India will not have universal upper secondary education (covering the age group 14-17 years and 9th to 12th standard) till 2085, over half a century late, according to the Global Education Monitoring Report 2016 by Unesco.
This has to be viewed against the recent improvements in education in India, most notably that there has been an overall increase in gross enrolment ratio (GER, or student enrolment as a proportion of the corresponding eligible age group in a given year) at almost every level of education as of 2013-14.
Gender disparity in schooling has been largely addressed, and the enrolment of girls in higher education increased from 39 per cent in 2007 to 46 per cent in 2014.
An increase in single-sex toilets in schools has led to an increase in the enrolment of adolescent girls and female teachers, the Unesco study shows.
However, there is still large disparity in achievement of basic skills, such as reading and math, where there has been a decline in learning outcomes, as highlighted in the Unesco report.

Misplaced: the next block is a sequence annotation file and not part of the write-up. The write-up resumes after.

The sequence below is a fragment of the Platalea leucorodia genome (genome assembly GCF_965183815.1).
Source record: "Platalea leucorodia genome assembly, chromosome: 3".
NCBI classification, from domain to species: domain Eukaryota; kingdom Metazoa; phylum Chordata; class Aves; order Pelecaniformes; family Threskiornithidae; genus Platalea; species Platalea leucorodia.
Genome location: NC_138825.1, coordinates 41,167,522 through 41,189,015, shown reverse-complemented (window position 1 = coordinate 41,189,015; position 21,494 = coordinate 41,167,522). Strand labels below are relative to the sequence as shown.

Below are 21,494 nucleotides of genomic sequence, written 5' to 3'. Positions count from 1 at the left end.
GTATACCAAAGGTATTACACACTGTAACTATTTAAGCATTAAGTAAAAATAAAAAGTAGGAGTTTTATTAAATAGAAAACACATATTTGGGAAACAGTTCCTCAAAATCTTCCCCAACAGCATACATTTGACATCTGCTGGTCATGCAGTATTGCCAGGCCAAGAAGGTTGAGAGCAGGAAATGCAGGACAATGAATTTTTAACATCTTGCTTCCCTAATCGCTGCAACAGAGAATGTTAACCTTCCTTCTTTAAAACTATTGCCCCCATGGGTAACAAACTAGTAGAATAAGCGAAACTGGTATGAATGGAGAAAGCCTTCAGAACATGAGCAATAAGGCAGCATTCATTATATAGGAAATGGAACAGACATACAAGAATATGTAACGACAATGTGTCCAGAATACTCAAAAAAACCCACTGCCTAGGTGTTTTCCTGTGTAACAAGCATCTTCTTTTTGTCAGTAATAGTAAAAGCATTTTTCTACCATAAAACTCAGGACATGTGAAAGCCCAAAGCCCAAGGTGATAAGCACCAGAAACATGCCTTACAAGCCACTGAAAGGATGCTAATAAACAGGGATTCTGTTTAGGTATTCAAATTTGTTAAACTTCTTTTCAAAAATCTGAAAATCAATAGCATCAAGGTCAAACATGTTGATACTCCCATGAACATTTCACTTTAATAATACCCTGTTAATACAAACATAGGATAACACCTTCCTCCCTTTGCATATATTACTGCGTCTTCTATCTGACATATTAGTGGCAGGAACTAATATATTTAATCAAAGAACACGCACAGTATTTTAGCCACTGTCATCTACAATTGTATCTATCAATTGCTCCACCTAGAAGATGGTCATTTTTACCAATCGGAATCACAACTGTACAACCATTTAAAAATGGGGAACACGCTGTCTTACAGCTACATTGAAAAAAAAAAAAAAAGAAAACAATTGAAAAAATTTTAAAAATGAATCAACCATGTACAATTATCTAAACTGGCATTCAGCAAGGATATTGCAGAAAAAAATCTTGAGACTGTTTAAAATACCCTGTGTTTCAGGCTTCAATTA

Absenteeism among teachers remains a problem. As many as 25 per cent teachers in primary schools remain absent from work, and only 50 per cent of those at school are actually engaged in teaching activities, a 2004 World Bank report suggested. Almost 24 per cent teachers were absent during random visits to rural schools, according to a September 2015 study by the University of California.
The government has not established any bonus to incentivise teachers and principals, the Minister of Human Resource Development informed the Lok Sabha in April 2016.
E-pathshala, launched in 2015 and aimed at promoting e-learning through e-resources like textbooks, audio and video material, was among the steps taken to tackle the shortage of good teachers, the minister said.
Stunting too is a problem. As many as 39 per cent, or 61.8 million, Indian children who are five or younger are stunted, as IndiaSpend reported in July. This is 15 per cent higher than the global average.
In terms of educational achievement, studies show that stunting at age two leads to children completing one year less of school. Those stunted before age five achieve less schooling and lower test performances.
Another sustainable development goal that India will miss is to have only 100 million children stunted in 2025.
The current trends suggest that there will be 127 million children stunted in that year. A major problem that is preventing stunting is lack of global and local funding, as IndiaSpend reported earlier.
By Silvio Grocchetti and Charlie Moloney